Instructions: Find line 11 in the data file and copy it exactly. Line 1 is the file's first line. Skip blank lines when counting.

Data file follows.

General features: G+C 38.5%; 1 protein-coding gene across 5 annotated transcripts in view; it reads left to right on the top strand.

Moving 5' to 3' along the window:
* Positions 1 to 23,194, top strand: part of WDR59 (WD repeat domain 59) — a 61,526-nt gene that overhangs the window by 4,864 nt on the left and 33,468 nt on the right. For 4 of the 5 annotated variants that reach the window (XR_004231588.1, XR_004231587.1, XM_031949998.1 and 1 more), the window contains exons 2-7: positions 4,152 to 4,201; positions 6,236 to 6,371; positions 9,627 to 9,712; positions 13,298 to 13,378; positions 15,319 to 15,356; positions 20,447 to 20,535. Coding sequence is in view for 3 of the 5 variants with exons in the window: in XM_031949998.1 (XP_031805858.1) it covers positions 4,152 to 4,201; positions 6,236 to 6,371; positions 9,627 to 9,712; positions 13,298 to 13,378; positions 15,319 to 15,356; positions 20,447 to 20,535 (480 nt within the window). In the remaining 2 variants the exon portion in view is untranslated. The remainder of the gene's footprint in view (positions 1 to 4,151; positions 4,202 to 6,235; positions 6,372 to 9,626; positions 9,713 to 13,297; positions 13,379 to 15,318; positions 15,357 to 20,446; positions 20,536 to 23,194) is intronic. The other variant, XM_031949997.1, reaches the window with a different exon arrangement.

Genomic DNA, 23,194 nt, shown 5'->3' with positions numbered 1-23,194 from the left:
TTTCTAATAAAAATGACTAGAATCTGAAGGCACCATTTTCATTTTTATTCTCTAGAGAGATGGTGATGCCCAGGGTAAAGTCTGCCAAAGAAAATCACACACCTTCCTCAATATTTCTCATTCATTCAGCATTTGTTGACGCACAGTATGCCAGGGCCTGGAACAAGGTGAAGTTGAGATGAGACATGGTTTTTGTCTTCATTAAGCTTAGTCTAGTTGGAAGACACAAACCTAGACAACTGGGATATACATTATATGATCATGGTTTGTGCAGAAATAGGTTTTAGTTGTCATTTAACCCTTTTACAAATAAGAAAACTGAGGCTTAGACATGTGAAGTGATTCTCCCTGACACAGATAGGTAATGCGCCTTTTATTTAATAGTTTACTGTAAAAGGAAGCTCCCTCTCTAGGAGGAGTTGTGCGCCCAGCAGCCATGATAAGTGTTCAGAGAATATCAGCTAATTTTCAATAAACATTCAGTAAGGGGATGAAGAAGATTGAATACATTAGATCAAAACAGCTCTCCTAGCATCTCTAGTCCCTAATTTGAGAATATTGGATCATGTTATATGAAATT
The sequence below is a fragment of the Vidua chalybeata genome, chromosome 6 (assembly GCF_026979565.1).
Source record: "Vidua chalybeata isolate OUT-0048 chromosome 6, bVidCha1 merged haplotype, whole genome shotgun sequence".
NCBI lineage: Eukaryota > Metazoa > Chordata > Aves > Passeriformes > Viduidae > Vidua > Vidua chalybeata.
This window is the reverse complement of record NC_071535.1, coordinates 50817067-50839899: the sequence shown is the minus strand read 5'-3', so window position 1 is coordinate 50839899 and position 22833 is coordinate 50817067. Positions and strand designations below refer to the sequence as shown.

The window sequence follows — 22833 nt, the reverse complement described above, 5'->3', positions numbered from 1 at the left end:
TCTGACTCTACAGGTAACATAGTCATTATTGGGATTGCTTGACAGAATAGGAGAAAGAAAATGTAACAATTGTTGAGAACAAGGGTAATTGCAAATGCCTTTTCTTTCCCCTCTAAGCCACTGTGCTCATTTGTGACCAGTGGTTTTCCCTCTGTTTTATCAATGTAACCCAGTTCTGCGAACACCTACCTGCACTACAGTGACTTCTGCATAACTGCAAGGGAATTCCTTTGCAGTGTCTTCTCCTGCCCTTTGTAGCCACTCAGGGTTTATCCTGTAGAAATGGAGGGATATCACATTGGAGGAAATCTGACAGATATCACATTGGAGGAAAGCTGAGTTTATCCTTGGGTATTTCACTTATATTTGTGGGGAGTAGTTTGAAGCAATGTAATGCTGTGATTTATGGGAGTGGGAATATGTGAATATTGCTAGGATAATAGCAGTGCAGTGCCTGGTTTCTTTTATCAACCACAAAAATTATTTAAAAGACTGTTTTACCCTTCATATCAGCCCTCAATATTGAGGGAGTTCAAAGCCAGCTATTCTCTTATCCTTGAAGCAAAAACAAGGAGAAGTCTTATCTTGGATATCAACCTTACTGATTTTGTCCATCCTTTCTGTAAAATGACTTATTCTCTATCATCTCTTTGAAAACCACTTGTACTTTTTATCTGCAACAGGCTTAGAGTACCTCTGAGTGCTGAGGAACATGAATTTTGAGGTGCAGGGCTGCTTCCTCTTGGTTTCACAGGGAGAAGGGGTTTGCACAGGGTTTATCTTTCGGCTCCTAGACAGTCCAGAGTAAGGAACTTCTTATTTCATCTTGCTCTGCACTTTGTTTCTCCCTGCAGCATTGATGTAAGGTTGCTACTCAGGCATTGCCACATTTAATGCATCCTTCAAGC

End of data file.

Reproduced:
TCTGACTCTACAGGTAACATAGTCATTATTGGGATTGCTTGACAGAATAGGAGAAAGAAAATGTAACAATTGTTGAGAACAAGGGTAATTGCAAATGCCTTTTCTTTCCCCTCTAAGCCACTGTGCTCATTTGTGACCAGTGGTTTTCCCTCTGTTTTATCAATGTAACCCAGTTCTGCGAACACCTACCTGCACTACAGTGACTTCTGCATAACTGCAAGGGAATTCCTTTGCAGTGTCTTCTCCTGCCCTTTGTAGCCACTCAGGGTTTATCCTGTAGAAATGGAGGGATATCACATTGGAGGAAATCTGACAGATATCACATTGGAGGAAAGCTGAGTTTATCCTTGGGTATTTCACTTATATTTGTGGGGAGTAGTTTGAAGCAATGTAATGCTGTGATTTATGGGAGTGGGAATATGTGAATATTGCTAGGATAATAGCAGTGCAGTGCCTGGTTTCTTTTATCAACCACAAAAATTATTTAAAAGACTGTTTTACCCTTCATATCAGCCCTCAATATTGAGGGAGTTCAAAGCCAGCTATTCTCTTATCCTTGAAGCAAAAACAAGGAGAAGTCTTATCTTGGATATCAACCTTACTGATTTTGTCCATCCTTTCTGTAAAATGACTTATTCTCTATCATCTCTTTGAAAACCACTTGTACTTTTTATCTGCAACAGGCTTAGAGTACCTCTGAGTGCTGAGGAACATGAATTTTGAGGTGCAGGGCTGCTTCCTCTTGGTTTCACAGGGAGAAGGGGTTTGCACAGGGTTTATCTTTCGGCTCCTAGACAGTCCAGAGTAAGGAACTTCTTATTTCATCTTGCTCTGCACTTTGTTTCTCCCTGCAGCATTGATGTAAGGTTGCTACTCAGGCATTGCCACATTTAATGCATCCTTCAAGC